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Long IslandPolitics

Air war may be next front in fight to silence Stormy Daniels

Stephanie Clifford, aka Stormy Daniels, arrives at a

Stephanie Clifford, aka Stormy Daniels, arrives at a strip club on Friday, March 9, 2018, in Pompano Beach, Fla. Photo Credit: Getty Images North America / Joe Raedle

Classified XXX

It wouldn’t be the first time a president’s lawyers went to court to try to stop a news organization from baring secrets.

In 1971, The New York Times began publishing secrets from the Pentagon Papers on U.S. involvement in the Vietnam War. President Richard Nixon’s administration got a court to temporarily stop the reports. But the U.S. Supreme Court, rejecting national security arguments, ultimately upheld the right of newspapers to publish the classified material.

Which brings us to alarm in Donald Trump’s circles over CBS’ “60 Minutes” plan next Sunday to air an interview with Stormy Daniels, BuzzFeed reports. It is not, so far as we know, a national security case.

The porn actress has been seeking to get out of a hush-money deal in which she took $130,000 to stay mum about her story of a 2006-2007 affair with Trump. BuzzFeed said Trump’s personal lawyers are considering seeking a court injunction to try to keep the interview off the air.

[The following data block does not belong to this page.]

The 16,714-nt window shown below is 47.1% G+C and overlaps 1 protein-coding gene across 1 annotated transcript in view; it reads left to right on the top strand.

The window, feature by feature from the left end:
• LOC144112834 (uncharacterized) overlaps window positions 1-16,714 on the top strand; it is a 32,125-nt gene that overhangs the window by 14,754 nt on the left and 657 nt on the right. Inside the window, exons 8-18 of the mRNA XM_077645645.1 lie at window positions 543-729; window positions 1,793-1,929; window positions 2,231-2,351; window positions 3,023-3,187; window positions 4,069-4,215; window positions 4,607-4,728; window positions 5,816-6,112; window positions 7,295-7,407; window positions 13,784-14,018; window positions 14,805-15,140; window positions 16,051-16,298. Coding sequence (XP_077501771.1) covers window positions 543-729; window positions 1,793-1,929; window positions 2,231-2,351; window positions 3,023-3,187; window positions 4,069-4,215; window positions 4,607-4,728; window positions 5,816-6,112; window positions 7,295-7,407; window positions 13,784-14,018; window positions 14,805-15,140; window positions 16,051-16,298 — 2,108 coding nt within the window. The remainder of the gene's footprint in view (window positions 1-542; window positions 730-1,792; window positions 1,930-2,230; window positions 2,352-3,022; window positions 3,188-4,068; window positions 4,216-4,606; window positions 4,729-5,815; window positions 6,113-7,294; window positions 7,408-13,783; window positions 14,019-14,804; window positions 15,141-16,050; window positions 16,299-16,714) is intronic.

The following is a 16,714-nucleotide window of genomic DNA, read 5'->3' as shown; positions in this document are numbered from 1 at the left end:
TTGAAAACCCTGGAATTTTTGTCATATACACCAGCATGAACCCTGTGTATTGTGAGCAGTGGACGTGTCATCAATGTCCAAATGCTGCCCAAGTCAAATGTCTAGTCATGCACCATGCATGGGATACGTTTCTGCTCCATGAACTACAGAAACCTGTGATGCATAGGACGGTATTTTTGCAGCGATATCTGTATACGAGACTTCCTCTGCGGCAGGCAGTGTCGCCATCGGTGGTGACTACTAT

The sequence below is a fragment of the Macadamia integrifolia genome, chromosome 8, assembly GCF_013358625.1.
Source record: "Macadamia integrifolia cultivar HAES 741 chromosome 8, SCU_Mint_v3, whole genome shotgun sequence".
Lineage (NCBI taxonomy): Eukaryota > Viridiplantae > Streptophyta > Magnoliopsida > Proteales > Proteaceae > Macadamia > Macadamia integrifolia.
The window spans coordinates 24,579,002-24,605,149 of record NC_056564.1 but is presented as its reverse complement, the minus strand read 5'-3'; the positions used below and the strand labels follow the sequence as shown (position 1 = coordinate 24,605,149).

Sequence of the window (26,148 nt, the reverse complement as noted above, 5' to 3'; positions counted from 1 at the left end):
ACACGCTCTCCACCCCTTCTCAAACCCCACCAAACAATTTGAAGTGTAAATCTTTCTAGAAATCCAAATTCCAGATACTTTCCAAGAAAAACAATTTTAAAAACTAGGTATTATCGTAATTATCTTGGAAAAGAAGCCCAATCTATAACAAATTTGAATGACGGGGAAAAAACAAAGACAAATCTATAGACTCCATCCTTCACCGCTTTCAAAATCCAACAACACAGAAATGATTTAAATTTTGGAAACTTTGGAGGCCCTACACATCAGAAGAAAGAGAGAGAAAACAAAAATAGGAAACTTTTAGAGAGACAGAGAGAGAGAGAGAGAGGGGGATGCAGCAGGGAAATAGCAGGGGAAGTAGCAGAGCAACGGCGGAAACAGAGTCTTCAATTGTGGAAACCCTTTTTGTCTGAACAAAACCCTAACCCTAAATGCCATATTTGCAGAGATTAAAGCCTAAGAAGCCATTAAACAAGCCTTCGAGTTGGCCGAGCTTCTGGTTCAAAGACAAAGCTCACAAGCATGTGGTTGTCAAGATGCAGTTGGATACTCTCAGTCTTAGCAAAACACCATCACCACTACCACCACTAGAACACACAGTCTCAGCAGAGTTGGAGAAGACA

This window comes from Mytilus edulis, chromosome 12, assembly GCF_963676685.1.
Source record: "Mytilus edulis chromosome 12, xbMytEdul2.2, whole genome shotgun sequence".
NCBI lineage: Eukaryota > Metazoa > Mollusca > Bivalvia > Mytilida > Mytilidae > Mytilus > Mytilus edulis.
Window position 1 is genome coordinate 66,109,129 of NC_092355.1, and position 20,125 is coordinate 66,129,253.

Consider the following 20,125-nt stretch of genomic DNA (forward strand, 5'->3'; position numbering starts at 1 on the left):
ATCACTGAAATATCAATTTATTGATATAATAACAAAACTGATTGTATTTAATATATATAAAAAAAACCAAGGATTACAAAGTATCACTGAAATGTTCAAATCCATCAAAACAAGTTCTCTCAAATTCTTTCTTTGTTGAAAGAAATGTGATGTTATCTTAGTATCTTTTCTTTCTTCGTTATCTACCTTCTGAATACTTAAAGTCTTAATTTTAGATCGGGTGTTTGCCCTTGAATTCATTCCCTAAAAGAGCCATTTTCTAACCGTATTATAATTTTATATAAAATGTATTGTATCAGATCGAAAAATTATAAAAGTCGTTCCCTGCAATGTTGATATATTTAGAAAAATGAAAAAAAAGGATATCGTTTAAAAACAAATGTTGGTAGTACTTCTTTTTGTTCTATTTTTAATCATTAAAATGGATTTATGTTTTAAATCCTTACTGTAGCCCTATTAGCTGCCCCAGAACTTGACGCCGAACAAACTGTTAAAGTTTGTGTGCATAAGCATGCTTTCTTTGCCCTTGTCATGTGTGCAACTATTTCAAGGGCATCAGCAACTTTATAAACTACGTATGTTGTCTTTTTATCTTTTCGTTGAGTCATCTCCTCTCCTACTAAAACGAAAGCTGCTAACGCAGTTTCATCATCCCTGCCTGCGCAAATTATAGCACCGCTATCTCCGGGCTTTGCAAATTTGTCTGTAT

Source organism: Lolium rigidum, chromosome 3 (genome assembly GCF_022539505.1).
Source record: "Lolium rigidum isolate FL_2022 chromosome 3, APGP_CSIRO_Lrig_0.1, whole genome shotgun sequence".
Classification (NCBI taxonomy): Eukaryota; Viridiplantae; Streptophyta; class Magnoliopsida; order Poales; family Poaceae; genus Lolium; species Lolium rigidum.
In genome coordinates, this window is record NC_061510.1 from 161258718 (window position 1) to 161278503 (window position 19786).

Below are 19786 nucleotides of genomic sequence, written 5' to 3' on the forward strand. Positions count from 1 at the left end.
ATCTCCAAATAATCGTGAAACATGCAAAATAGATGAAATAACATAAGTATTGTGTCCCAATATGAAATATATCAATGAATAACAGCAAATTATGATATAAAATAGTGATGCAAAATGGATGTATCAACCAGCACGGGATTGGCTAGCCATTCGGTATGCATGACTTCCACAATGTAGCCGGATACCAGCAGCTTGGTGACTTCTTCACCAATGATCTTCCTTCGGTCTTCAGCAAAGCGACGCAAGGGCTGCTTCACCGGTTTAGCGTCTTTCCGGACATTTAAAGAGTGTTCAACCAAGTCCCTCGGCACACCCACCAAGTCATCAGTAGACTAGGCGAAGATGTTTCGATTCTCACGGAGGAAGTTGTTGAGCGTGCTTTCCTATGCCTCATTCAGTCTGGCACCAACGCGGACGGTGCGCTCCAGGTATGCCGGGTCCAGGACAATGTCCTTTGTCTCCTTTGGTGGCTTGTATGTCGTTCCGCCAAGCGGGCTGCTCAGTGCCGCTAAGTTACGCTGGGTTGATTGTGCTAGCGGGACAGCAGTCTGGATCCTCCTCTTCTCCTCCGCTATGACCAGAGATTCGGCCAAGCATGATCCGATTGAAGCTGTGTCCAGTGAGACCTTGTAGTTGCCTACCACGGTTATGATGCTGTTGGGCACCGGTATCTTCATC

The legal arguments they could use aren’t clear, the report said. And while Trump lawyer Michael Cohen and associates have been waging a legal battle with Daniels to enforce the hush agreement, they have not followed through on past threats against news organizations over stories about Trump’s sexual conduct.

Fight the NRA? Another day

Trump’s plan to make schools safer from gun violence puts off action on one of the ideas that drew the fiercest resistance from the NRA — raising the minimum age for gun purchases from 18 to 21.

The president had voiced favor for the idea, but hosted NRA leaders opposed to it at the White House. So Trump is going to pass that question to a Commission on School Safety he will establish to be headed by Education Secretary Betsy DeVos.

Only two weeks ago the president told two senators in a public forum that they didn't include the age change because they were "afraid of the NRA." 

In the meantime, he’s going ahead with a plan — opposed by several participants in his recent White House listening sessions — to offer federal funds to states that provide teachers with firearms training. That, of course, is more NRA-friendly.